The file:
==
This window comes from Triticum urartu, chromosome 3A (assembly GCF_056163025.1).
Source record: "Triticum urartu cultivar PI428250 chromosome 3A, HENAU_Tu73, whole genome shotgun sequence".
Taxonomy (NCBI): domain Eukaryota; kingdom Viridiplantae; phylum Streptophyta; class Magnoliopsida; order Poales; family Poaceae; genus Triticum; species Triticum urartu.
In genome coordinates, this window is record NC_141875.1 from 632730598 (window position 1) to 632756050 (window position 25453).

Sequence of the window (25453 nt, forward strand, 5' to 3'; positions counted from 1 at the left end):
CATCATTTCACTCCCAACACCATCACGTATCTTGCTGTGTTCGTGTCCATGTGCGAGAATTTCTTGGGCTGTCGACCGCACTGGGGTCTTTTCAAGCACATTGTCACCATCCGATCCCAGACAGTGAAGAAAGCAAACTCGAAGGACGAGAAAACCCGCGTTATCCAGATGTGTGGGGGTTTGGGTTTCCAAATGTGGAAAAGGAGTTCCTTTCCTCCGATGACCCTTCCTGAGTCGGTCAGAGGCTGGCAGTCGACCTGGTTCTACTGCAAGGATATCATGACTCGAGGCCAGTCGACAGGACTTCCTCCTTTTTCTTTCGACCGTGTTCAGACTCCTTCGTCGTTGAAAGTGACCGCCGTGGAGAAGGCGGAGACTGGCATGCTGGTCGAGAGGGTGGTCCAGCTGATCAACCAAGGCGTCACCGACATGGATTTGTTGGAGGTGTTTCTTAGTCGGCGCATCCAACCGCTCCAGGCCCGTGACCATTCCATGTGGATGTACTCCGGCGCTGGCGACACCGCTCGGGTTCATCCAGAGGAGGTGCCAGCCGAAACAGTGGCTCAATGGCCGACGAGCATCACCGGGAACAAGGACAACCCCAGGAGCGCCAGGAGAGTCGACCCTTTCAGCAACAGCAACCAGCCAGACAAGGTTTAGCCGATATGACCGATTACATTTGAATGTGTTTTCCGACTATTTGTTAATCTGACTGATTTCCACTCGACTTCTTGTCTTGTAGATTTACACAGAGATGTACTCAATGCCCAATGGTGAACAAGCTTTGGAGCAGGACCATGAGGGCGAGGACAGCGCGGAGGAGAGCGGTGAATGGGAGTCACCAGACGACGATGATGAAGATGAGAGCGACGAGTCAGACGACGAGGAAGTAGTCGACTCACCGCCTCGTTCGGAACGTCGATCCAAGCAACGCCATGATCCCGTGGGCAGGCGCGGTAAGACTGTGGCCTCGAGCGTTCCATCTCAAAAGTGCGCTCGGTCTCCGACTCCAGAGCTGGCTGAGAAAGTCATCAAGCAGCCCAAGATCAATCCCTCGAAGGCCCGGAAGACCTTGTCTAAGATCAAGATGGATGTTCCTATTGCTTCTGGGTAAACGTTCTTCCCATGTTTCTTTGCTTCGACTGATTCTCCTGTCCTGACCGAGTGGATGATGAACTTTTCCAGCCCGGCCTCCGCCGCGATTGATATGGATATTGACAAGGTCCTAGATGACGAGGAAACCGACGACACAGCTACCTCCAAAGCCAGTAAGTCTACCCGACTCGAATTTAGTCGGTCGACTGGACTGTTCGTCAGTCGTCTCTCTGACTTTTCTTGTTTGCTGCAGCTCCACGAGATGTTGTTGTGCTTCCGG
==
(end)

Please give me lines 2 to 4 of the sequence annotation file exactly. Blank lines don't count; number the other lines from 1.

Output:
Source record: "Triticum urartu cultivar PI428250 chromosome 3A, HENAU_Tu73, whole genome shotgun sequence".
Taxonomy (NCBI): domain Eukaryota; kingdom Viridiplantae; phylum Streptophyta; class Magnoliopsida; order Poales; family Poaceae; genus Triticum; species Triticum urartu.
In genome coordinates, this window is record NC_141875.1 from 632730598 (window position 1) to 632756050 (window position 25453).